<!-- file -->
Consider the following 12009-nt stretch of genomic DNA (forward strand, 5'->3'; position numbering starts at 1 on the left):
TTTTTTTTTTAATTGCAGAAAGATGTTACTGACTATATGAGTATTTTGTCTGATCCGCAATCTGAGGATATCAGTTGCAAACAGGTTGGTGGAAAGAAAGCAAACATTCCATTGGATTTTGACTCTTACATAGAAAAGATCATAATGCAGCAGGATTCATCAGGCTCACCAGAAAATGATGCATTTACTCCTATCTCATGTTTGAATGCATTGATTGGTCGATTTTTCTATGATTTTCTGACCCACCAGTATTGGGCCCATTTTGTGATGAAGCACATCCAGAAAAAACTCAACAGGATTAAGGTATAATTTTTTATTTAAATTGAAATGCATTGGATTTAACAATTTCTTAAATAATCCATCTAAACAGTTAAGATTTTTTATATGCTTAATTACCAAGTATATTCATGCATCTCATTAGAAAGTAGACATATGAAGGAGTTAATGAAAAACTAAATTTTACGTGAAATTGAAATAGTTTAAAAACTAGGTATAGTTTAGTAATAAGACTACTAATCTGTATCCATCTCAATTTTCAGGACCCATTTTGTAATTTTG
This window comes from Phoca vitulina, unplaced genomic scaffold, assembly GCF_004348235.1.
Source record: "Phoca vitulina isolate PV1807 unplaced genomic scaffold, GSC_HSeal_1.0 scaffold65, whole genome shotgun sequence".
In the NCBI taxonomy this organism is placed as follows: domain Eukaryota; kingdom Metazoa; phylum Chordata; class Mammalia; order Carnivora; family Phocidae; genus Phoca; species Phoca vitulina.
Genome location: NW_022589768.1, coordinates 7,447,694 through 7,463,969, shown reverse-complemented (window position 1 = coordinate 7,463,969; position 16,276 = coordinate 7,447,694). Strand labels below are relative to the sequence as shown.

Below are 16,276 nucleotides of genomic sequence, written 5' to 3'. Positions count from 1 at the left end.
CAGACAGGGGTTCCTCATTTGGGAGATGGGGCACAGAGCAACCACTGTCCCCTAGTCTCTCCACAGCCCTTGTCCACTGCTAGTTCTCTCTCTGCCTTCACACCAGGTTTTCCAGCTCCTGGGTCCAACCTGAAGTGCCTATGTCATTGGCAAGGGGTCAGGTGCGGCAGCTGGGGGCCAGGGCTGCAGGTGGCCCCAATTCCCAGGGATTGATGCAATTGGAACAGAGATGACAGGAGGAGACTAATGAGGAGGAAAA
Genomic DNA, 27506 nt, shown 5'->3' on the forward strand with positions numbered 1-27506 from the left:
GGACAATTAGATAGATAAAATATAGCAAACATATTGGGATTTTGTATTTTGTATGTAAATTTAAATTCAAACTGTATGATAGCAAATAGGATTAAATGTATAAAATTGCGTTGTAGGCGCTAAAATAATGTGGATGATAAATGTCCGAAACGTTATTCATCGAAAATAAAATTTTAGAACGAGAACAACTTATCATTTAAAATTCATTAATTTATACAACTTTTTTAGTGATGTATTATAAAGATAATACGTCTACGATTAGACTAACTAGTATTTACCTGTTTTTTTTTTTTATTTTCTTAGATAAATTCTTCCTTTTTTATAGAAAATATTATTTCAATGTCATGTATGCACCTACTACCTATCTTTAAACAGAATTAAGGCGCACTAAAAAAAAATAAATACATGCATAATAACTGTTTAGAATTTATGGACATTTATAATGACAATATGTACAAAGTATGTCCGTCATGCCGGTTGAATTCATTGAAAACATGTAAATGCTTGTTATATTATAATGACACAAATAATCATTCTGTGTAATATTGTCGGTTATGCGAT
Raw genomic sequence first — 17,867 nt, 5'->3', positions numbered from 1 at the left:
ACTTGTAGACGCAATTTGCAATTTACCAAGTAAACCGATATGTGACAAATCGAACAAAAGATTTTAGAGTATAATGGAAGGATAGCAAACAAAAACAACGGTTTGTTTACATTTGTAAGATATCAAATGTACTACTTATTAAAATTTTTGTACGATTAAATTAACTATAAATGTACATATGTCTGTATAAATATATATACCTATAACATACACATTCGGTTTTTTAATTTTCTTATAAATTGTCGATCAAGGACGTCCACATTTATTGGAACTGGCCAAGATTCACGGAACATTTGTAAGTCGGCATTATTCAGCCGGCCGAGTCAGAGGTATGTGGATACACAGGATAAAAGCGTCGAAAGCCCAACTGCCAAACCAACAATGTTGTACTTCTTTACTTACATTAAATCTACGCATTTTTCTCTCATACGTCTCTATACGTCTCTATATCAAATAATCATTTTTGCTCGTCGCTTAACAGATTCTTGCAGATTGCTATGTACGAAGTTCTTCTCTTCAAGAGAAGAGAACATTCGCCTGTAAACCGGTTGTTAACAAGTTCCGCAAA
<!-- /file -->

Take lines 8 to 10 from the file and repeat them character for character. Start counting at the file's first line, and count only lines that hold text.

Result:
CAGACAGGGGTTCCTCATTTGGGAGATGGGGCACAGAGCAACCACTGTCCCCTAGTCTCTCCACAGCCCTTGTCCACTGCTAGTTCTCTCTCTGCCTTCACACCAGGTTTTCCAGCTCCTGGGTCCAACCTGAAGTGCCTATGTCATTGGCAAGGGGTCAGGTGCGGCAGCTGGGGGCCAGGGCTGCAGGTGGCCCCAATTCCCAGGGATTGATGCAATTGGAACAGAGATGACAGGAGGAGACTAATGAGGAGGAAAA
Genomic DNA, 27506 nt, shown 5'->3' on the forward strand with positions numbered 1-27506 from the left:
GGACAATTAGATAGATAAAATATAGCAAACATATTGGGATTTTGTATTTTGTATGTAAATTTAAATTCAAACTGTATGATAGCAAATAGGATTAAATGTATAAAATTGCGTTGTAGGCGCTAAAATAATGTGGATGATAAATGTCCGAAACGTTATTCATCGAAAATAAAATTTTAGAACGAGAACAACTTATCATTTAAAATTCATTAATTTATACAACTTTTTTAGTGATGTATTATAAAGATAATACGTCTACGATTAGACTAACTAGTATTTACCTGTTTTTTTTTTTTATTTTCTTAGATAAATTCTTCCTTTTTTATAGAAAATATTATTTCAATGTCATGTATGCACCTACTACCTATCTTTAAACAGAATTAAGGCGCACTAAAAAAAAATAAATACATGCATAATAACTGTTTAGAATTTATGGACATTTATAATGACAATATGTACAAAGTATGTCCGTCATGCCGGTTGAATTCATTGAAAACATGTAAATGCTTGTTATATTATAATGACACAAATAATCATTCTGTGTAATATTGTCGGTTATGCGAT